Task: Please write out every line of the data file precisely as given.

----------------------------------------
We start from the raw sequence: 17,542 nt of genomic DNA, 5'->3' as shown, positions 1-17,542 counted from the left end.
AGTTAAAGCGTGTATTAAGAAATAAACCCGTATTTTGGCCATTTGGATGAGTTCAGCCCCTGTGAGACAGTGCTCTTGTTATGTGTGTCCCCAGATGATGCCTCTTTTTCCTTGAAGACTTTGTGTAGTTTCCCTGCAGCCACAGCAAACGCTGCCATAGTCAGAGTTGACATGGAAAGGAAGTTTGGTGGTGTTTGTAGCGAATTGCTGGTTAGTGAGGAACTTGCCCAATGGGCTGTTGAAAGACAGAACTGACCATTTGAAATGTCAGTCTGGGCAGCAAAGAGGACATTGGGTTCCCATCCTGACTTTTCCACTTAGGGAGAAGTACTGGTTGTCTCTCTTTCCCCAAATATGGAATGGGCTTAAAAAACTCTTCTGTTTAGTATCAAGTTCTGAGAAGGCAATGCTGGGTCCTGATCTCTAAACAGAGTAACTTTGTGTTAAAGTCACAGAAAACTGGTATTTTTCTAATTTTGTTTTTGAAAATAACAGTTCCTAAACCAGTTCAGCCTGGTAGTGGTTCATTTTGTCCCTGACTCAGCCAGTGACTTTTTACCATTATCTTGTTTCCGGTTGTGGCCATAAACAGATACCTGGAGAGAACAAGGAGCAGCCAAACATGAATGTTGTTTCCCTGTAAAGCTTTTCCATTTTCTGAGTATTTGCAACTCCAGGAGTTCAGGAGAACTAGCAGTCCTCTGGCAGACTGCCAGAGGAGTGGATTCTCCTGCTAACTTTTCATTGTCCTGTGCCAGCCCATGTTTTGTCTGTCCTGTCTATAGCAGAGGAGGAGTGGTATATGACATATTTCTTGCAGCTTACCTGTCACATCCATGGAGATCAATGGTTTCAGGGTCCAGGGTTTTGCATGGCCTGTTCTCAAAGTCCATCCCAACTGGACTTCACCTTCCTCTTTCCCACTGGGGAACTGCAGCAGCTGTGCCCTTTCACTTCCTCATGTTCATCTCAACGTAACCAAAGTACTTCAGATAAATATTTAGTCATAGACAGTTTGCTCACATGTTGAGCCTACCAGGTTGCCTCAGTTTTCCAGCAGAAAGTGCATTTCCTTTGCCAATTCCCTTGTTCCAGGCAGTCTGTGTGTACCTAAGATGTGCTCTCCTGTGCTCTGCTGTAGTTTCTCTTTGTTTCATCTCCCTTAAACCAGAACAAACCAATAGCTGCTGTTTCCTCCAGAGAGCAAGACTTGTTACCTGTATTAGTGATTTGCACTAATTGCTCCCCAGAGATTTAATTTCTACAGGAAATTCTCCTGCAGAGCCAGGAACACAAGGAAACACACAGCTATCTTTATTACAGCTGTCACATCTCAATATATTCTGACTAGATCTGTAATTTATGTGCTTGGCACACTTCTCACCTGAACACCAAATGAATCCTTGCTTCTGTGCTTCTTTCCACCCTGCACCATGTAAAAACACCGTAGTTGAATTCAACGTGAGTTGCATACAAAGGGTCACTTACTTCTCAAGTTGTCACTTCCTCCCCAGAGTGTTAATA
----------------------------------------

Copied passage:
We start from the raw sequence: 17,542 nt of genomic DNA, 5'->3' as shown, positions 1-17,542 counted from the left end.
AGTTAAAGCGTGTATTAAGAAATAAACCCGTATTTTGGCCATTTGGATGAGTTCAGCCCCTGTGAGACAGTGCTCTTGTTATGTGTGTCCCCAGATGATGCCTCTTTTTCCTTGAAGACTTTGTGTAGTTTCCCTGCAGCCACAGCAAACGCTGCCATAGTCAGAGTTGACATGGAAAGGAAGTTTGGTGGTGTTTGTAGCGAATTGCTGGTTAGTGAGGAACTTGCCCAATGGGCTGTTGAAAGACAGAACTGACCATTTGAAATGTCAGTCTGGGCAGCAAAGAGGACATTGGGTTCCCATCCTGACTTTTCCACTTAGGGAGAAGTACTGGTTGTCTCTCTTTCCCCAAATATGGAATGGGCTTAAAAAACTCTTCTGTTTAGTATCAAGTTCTGAGAAGGCAATGCTGGGTCCTGATCTCTAAACAGAGTAACTTTGTGTTAAAGTCACAGAAAACTGGTATTTTTCTAATTTTGTTTTTGAAAATAACAGTTCCTAAACCAGTTCAGCCTGGTAGTGGTTCATTTTGTCCCTGACTCAGCCAGTGACTTTTTACCATTATCTTGTTTCCGGTTGTGGCCATAAACAGATACCTGGAGAGAACAAGGAGCAGCCAAACATGAATGTTGTTTCCCTGTAAAGCTTTTCCATTTTCTGAGTATTTGCAACTCCAGGAGTTCAGGAGAACTAGCAGTCCTCTGGCAGACTGCCAGAGGAGTGGATTCTCCTGCTAACTTTTCATTGTCCTGTGCCAGCCCATGTTTTGTCTGTCCTGTCTATAGCAGAGGAGGAGTGGTATATGACATATTTCTTGCAGCTTACCTGTCACATCCATGGAGATCAATGGTTTCAGGGTCCAGGGTTTTGCATGGCCTGTTCTCAAAGTCCATCCCAACTGGACTTCACCTTCCTCTTTCCCACTGGGGAACTGCAGCAGCTGTGCCCTTTCACTTCCTCATGTTCATCTCAACGTAACCAAAGTACTTCAGATAAATATTTAGTCATAGACAGTTTGCTCACATGTTGAGCCTACCAGGTTGCCTCAGTTTTCCAGCAGAAAGTGCATTTCCTTTGCCAATTCCCTTGTTCCAGGCAGTCTGTGTGTACCTAAGATGTGCTCTCCTGTGCTCTGCTGTAGTTTCTCTTTGTTTCATCTCCCTTAAACCAGAACAAACCAATAGCTGCTGTTTCCTCCAGAGAGCAAGACTTGTTACCTGTATTAGTGATTTGCACTAATTGCTCCCCAGAGATTTAATTTCTACAGGAAATTCTCCTGCAGAGCCAGGAACACAAGGAAACACACAGCTATCTTTATTACAGCTGTCACATCTCAATATATTCTGACTAGATCTGTAATTTATGTGCTTGGCACACTTCTCACCTGAACACCAAATGAATCCTTGCTTCTGTGCTTCTTTCCACCCTGCACCATGTAAAAACACCGTAGTTGAATTCAACGTGAGTTGCATACAAAGGGTCACTTACTTCTCAAGTTGTCACTTCCTCCCCAGAGTGTTAATA